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Interview With Hugh McGrath / Page 3 of 9
 
 
Trainor: "Which is how he has survived all the intervening years, when suddenly Lou Starcrave, the Loose Nukes old manager, drives up that deserted logger's road and offers him a second climb back to stardom."
 
McGrath: "Lou Starcrave's drive from New York up to Maine is one of the most hilarious scenes in the book, the truck stop, Sally Tally's."
 
Trainor: "Sally Tally. Every guy's nightmare."
 
McGrath: "Why did you set the piece in Maine?"
 
Trainor: "It's about as far north as you can go, it's way out there, a ten hour drive north from Bangor, and the area is as isolated as anywhere Appalachian. It's desolate. Plus I like Mainers, instinctively, they're born direct, honest."
 
McGrath: The scenes in the Maine woods were my favorite, I couldn't put those chapters down -- the neighbors, the Duchamps, Lloyd and Belinda, and the all night grocery -- 'shift digits'!"
 
Trainor: "'Shift digits.' You're sick."
 
McGrath: "I'm sick! You wrote it!"
 
Trainor: "Anyway, you drive that far up north and your imagination will take over too -- and that's why I'm going back there in my next book, Corker. Corker turns out to be the seventeen year old son Chipper never knew he had, kid gets dumped on his doorstep one cold winter's morning."
 
McGrath: "Corker is a sequel?"
 
Trainor: "No, not a prequel either, because Rocker Heaven starts off in the 60s, and the scenes in Corker cover one winter during Chipper's forty year exile in northernmost Maine. So it's sort of an interquel, or interlude."
 
McGrath: "Is it just as wild as Rocker Heaven?"
 
Trainor: "Just as wild, but not as broad in scope. The time is more clearly set, and it explores the life of the seventeen-year-old, that oh so pivotal year in a young guy's life -- but just like a seventeen-year-old's life, the book swings out-of-control."
 
McGrath: "How soon will it be published?"
 
Trainor: "Hey, I'm working on it, I'm pedaling as hard as I can -- late summer this year, maybe, hopefully."
 
McGrath: "Chipper Stirbee. Is there any known rockstar he's modeled after?"
 
Trainor: "In a sense Chipper Stirbee is every rockstar. Because what is a rockstar? What role does a rockstar play in our lives? First off, he's worshipped. A concert is a modern day religious experience. It's ritualized, this beating bass, these half-naked dancing natives, strung out on some ecstatic substance, and this young guy in the spotlight -- and he is usually blitzed out too -- at least that's the popular image. Though first and foremost he's a performer, an actor. But a rockstar is surreal, above reality, he creates a reality that we peons cannot attain, though he cannot maintain the high all that long either. Rockstars soar, they disappear without a trace, a few keep trudging along -- look at Mick Jagger -- and one or two overdose, which is often seen as the ultimate sacrificial act. What a wild, bizarre phenomenon this is, and we're all fascinated by it, mesmerized by these guys' attempts at what, everlasting fame, immortality?"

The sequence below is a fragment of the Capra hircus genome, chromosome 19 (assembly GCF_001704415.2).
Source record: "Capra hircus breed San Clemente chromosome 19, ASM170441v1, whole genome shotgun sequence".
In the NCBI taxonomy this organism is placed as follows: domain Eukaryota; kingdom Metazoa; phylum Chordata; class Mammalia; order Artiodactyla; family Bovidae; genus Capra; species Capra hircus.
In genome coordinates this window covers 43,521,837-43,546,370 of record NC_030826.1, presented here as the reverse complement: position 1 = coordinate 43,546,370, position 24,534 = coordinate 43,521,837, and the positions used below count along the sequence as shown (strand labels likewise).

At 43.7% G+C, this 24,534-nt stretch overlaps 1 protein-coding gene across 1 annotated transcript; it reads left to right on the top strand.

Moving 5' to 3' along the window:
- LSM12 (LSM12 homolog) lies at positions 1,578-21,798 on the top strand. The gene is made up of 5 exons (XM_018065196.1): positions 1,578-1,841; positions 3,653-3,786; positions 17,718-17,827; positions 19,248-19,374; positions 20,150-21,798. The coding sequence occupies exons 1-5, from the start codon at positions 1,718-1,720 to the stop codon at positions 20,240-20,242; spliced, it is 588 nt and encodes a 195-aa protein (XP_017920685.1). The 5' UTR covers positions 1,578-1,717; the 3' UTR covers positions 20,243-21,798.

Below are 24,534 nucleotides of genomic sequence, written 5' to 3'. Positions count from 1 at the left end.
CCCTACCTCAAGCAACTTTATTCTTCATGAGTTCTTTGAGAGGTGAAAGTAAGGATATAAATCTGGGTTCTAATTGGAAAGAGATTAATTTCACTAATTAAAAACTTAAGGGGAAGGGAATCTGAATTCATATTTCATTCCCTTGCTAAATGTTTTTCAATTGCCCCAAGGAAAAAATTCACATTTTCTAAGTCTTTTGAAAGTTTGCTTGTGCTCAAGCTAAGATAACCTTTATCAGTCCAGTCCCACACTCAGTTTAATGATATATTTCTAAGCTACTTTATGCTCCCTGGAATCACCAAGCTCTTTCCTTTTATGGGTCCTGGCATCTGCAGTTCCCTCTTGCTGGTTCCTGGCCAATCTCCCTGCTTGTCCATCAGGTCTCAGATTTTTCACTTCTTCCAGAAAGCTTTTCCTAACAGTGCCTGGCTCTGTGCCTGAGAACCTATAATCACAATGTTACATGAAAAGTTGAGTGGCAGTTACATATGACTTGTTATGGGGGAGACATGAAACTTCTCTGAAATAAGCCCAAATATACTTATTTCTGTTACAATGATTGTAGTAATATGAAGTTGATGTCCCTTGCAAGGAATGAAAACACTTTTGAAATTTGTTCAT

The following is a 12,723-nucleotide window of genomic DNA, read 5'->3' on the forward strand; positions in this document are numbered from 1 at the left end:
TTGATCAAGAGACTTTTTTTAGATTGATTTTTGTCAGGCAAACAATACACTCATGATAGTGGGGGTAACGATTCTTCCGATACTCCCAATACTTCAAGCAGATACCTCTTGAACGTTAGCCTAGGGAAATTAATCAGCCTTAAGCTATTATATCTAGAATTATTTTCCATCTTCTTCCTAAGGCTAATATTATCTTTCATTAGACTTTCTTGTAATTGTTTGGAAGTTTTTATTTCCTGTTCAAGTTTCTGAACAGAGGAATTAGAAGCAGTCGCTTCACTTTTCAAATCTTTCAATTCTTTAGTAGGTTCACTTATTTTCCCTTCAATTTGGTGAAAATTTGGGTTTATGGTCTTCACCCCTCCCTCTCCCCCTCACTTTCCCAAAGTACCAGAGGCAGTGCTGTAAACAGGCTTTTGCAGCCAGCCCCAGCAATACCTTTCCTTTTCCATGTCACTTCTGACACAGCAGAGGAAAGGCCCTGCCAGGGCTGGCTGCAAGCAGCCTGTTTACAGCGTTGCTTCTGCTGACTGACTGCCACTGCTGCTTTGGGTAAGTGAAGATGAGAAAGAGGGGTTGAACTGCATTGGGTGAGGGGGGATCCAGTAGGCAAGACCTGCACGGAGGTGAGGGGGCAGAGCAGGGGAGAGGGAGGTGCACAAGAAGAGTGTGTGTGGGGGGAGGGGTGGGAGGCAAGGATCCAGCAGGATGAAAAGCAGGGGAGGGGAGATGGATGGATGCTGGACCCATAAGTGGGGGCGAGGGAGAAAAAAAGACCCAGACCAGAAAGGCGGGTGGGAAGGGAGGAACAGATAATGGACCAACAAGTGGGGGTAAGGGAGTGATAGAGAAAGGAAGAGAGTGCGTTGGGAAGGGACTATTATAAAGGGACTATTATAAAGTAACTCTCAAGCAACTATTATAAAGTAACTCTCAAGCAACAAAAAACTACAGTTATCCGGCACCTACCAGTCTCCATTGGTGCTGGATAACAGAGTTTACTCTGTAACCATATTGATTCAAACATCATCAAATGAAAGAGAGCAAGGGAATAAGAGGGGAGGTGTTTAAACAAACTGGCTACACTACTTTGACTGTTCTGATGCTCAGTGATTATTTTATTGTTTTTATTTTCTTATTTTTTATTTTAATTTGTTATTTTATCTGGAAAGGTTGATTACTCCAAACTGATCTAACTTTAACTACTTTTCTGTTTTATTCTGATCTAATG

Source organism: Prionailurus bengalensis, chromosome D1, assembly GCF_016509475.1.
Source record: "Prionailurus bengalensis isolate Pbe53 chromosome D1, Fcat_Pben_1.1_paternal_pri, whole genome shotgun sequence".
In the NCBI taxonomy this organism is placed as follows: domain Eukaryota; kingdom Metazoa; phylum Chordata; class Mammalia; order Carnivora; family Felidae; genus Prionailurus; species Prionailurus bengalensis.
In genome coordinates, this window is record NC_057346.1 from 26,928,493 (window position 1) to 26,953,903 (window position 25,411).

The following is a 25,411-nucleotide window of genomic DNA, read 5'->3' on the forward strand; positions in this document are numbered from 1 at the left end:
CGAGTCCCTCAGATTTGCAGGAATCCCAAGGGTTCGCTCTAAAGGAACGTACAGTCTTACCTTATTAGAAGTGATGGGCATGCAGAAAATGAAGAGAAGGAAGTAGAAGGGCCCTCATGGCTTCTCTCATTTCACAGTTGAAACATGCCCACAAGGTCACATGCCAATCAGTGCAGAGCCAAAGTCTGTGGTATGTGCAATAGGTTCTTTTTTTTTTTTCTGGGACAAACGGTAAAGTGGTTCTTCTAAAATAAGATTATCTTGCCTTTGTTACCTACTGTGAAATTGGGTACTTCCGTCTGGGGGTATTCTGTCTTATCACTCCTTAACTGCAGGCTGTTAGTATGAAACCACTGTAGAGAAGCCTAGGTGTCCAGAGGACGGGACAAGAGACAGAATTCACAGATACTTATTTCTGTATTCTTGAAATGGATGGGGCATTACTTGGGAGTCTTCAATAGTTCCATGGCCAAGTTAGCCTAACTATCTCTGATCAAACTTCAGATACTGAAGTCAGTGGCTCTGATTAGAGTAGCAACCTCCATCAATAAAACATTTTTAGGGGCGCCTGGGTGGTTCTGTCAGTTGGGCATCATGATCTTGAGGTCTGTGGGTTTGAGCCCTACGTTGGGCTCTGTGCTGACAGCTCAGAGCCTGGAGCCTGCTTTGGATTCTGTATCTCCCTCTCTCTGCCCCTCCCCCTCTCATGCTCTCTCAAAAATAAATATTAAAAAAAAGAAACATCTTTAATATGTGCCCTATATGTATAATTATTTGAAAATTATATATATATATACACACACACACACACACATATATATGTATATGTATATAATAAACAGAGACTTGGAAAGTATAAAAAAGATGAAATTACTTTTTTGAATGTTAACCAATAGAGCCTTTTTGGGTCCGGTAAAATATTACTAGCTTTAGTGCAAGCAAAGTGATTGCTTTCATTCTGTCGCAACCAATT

McGrath: "Immortality. That's definitely a theme you raise in the book."
 
Trainor: "We cannot face our fate, as a race, we cannot imagine ultimate destruction. Instead we attempt to imagine immortality -- a heaven."
 
McGrath: "Even a rocker heaven."
 
Trainor: "Right. Some place even we can go. Since the 60s a new image of immortality has arisen. Whatever you want to call us -- hips, freaks, rockers -- it's almost like we believe as a group that faced with certain destruction, we have to live for the moment. Chipper Stirbee, the rockstar, embodies that feeling. He dives into the inevitability of it, the absurdity of it with gusto."
 
McGrath: "So you see rock'n'roll as what, a modern day paganism?"
 
Trainor: "Whatever conclusion you personally reach, one fact is certain, rock'n'roll is an historical phenomenon. It has influenced successive generations since its invention in the 60s. Rock'n'roll has roots in rhythm and blues prior to that, for sure, but something unique happened in the 60s to crystallize the phenomenon. In addition, there are certain other elements that accompany the music -- sex and drugs, along with environmental concerns, peace, love, a belief in the futility of war."
 
McGrath: "Rock'n'roll is almost a creed then, Rocker Heaven almost a theology."
 
Trainor: "It never gets quite that pretentious. It's humor, satire, fun."
 
McGrath: "Incredibly funny, and never predictable. Each page brings a surprise."
 
Trainor: "It's the 60s. The 60s were wild. Simultaneously, of course, there was Vietnam and war protests which served as a counterpoint to the drug fests and the love-ins. Rocker Heaven is an attempt to capture the 60s in all its complexity, yet predict what the future of that culture will be five decades out -- the too near future."
   
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